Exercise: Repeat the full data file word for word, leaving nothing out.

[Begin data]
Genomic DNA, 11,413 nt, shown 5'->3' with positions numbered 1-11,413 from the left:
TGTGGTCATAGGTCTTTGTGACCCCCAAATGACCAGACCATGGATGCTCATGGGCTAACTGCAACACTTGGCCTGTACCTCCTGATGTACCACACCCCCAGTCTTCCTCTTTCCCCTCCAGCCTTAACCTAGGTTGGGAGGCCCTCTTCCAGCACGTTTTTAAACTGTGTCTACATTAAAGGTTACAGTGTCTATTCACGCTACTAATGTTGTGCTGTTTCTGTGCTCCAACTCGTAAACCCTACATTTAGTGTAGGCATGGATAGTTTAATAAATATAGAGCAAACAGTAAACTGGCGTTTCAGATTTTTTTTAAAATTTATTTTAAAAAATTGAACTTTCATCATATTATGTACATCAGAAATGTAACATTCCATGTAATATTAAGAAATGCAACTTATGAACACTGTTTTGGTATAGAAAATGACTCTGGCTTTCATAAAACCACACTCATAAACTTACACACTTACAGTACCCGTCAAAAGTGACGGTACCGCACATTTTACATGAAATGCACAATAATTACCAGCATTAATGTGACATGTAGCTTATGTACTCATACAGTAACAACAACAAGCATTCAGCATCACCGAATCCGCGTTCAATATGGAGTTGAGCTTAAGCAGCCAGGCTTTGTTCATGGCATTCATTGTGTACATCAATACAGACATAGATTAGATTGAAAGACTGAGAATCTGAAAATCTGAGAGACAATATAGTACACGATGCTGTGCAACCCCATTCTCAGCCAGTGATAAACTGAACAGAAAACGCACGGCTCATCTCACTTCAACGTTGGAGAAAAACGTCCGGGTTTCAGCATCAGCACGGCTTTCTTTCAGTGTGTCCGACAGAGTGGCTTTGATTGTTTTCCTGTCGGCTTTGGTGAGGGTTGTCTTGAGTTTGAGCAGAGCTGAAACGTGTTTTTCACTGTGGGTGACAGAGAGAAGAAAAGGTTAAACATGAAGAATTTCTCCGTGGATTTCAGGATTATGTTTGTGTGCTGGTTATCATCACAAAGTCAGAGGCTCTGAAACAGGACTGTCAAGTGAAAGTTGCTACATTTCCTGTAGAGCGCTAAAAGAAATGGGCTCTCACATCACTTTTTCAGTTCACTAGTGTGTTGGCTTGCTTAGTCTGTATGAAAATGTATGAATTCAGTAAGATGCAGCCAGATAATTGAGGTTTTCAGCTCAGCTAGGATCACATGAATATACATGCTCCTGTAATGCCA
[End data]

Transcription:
Genomic DNA, 11,413 nt, shown 5'->3' with positions numbered 1-11,413 from the left:
TGTGGTCATAGGTCTTTGTGACCCCCAAATGACCAGACCATGGATGCTCATGGGCTAACTGCAACACTTGGCCTGTACCTCCTGATGTACCACACCCCCAGTCTTCCTCTTTCCCCTCCAGCCTTAACCTAGGTTGGGAGGCCCTCTTCCAGCACGTTTTTAAACTGTGTCTACATTAAAGGTTACAGTGTCTATTCACGCTACTAATGTTGTGCTGTTTCTGTGCTCCAACTCGTAAACCCTACATTTAGTGTAGGCATGGATAGTTTAATAAATATAGAGCAAACAGTAAACTGGCGTTTCAGATTTTTTTTAAAATTTATTTTAAAAAATTGAACTTTCATCATATTATGTACATCAGAAATGTAACATTCCATGTAATATTAAGAAATGCAACTTATGAACACTGTTTTGGTATAGAAAATGACTCTGGCTTTCATAAAACCACACTCATAAACTTACACACTTACAGTACCCGTCAAAAGTGACGGTACCGCACATTTTACATGAAATGCACAATAATTACCAGCATTAATGTGACATGTAGCTTATGTACTCATACAGTAACAACAACAAGCATTCAGCATCACCGAATCCGCGTTCAATATGGAGTTGAGCTTAAGCAGCCAGGCTTTGTTCATGGCATTCATTGTGTACATCAATACAGACATAGATTAGATTGAAAGACTGAGAATCTGAAAATCTGAGAGACAATATAGTACACGATGCTGTGCAACCCCATTCTCAGCCAGTGATAAACTGAACAGAAAACGCACGGCTCATCTCACTTCAACGTTGGAGAAAAACGTCCGGGTTTCAGCATCAGCACGGCTTTCTTTCAGTGTGTCCGACAGAGTGGCTTTGATTGTTTTCCTGTCGGCTTTGGTGAGGGTTGTCTTGAGTTTGAGCAGAGCTGAAACGTGTTTTTCACTGTGGGTGACAGAGAGAAGAAAAGGTTAAACATGAAGAATTTCTCCGTGGATTTCAGGATTATGTTTGTGTGCTGGTTATCATCACAAAGTCAGAGGCTCTGAAACAGGACTGTCAAGTGAAAGTTGCTACATTTCCTGTAGAGCGCTAAAAGAAATGGGCTCTCACATCACTTTTTCAGTTCACTAGTGTGTTGGCTTGCTTAGTCTGTATGAAAATGTATGAATTCAGTAAGATGCAGCCAGATAATTGAGGTTTTCAGCTCAGCTAGGATCACATGAATATACATGCTCCTGTAATGCCA